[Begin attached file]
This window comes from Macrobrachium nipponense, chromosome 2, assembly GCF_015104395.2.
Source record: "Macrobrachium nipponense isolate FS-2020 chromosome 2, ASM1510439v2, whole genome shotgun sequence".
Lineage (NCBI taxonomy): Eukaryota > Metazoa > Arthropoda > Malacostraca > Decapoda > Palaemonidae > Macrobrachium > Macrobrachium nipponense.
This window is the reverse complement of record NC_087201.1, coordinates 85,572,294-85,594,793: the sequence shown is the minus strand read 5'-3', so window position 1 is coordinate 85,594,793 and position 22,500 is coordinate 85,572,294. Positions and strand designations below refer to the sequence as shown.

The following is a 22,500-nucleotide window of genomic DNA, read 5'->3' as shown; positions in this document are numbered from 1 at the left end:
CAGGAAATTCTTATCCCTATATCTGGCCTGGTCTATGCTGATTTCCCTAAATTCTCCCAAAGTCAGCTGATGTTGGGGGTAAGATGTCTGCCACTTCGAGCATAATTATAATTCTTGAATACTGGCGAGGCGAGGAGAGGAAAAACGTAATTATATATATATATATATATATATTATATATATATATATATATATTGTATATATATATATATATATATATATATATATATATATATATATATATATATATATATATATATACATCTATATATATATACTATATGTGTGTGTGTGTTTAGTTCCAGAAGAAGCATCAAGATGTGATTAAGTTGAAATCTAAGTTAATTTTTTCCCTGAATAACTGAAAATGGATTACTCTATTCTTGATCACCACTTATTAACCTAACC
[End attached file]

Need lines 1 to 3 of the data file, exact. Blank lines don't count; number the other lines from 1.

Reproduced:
This window comes from Macrobrachium nipponense, chromosome 2, assembly GCF_015104395.2.
Source record: "Macrobrachium nipponense isolate FS-2020 chromosome 2, ASM1510439v2, whole genome shotgun sequence".
Lineage (NCBI taxonomy): Eukaryota > Metazoa > Arthropoda > Malacostraca > Decapoda > Palaemonidae > Macrobrachium > Macrobrachium nipponense.